قالب وردپرس درنا توس
Home https://server7.kproxy.com/servlet/redirect.srv/sruj/smyrwpoii/p2/ Science https://server7.kproxy.com/servlet/redirect.srv/sruj/smyrwpoii/p2/ Space Photos of the Week: Reading the Universe in Infrared

Space Photos of the Week: Reading the Universe in Infrared



The human eye can process light wavelengths in the range of 380 to 740 nanometers. However, there is a whole lot of "light" that we cannot see. Cancel the fantastic telescopes! This week we will look at images of space that is filtered for the infrared spectrum – wavelengths of 700 nanometers to 1 millimeter. By filtering for infrared scientists are able to look through the visible things that enter the path, such as gas and dust and other materials, to see the heat, and there are many hot things in the space. This is why NASA has telescopes like Spitzer that orbit the Earth, looking at the infrared universe, showing us things that our distraught eyes could never see on their own.

Here's a space photo cool enough to be proud of Andy Warhol: This four-part series shows the Whirlpool Galaxy and its partner above, a satellite galaxy called NGC 5195. This series serves as a good example of how different functions can occur when cameras filter for different wavelengths of light. The far left image was captured in visible light, a remarkable scene, even though the galaxy is more than 23 million light-years from Earth. The second image adds a bit more: Visible light is shown in blue and green and bright red stripes are infrared – revealing new star activity and hot ionized material. Photo: NASA / JPL-Caltech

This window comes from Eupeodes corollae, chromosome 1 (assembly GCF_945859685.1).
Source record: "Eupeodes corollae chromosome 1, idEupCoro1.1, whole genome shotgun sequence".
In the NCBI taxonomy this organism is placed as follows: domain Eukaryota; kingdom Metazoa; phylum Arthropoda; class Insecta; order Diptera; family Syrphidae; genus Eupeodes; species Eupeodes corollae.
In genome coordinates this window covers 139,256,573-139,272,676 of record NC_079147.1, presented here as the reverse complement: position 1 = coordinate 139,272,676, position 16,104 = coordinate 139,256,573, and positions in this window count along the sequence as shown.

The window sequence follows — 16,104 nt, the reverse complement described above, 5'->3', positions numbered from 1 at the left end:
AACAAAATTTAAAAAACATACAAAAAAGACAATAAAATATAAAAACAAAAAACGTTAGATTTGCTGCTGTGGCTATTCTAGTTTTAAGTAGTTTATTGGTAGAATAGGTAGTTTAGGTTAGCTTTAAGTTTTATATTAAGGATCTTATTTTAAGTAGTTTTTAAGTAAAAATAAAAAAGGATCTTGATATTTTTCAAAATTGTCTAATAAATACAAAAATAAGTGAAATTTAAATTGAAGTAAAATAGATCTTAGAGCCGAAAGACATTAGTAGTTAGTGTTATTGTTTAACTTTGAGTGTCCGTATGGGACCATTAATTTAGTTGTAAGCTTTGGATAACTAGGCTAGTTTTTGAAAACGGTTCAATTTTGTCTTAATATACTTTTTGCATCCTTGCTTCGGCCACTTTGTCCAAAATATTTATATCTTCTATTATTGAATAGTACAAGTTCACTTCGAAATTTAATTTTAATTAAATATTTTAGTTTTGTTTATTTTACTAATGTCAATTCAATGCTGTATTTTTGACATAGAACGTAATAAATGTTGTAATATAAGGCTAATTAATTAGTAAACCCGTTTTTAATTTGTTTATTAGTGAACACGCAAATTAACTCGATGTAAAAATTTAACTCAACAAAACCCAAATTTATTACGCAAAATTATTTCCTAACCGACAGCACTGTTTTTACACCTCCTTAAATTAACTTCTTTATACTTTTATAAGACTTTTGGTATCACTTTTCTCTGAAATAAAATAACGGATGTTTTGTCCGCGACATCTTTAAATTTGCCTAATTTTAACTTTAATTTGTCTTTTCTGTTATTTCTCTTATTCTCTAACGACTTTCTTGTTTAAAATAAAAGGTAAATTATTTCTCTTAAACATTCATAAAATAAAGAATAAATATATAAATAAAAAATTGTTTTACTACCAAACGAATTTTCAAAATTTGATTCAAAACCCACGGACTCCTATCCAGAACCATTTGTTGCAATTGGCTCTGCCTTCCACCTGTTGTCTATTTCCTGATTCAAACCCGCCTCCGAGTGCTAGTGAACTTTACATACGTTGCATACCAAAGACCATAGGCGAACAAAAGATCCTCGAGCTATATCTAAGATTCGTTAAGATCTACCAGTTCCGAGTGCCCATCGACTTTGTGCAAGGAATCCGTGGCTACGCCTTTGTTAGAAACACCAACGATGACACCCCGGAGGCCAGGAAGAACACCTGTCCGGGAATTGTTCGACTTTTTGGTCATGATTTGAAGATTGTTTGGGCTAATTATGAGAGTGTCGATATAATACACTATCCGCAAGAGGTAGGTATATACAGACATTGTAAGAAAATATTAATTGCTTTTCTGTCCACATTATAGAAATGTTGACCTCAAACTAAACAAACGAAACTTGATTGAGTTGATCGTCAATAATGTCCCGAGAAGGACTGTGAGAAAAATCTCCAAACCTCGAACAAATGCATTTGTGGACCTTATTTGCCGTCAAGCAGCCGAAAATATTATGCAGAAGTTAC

This infrared image of the Orion Nebula allows astronomers to see dust that is heated by star formation. The central light blue region is the hottest part of the nebula, and as the star factory byproducts are discarded, they cool and look red. Photo: ESA / NASA / JPL-Caltech
Cygnus X is a magnificent star complex containing about 3 million solar masses and is also one of the largest known factories of protostar. This image shows CygnusX in infrared light glowing hot. Bright white spots are where stars form, with red pots showing gas and dust ejection after birth. Photo by NASA Goddar

Source link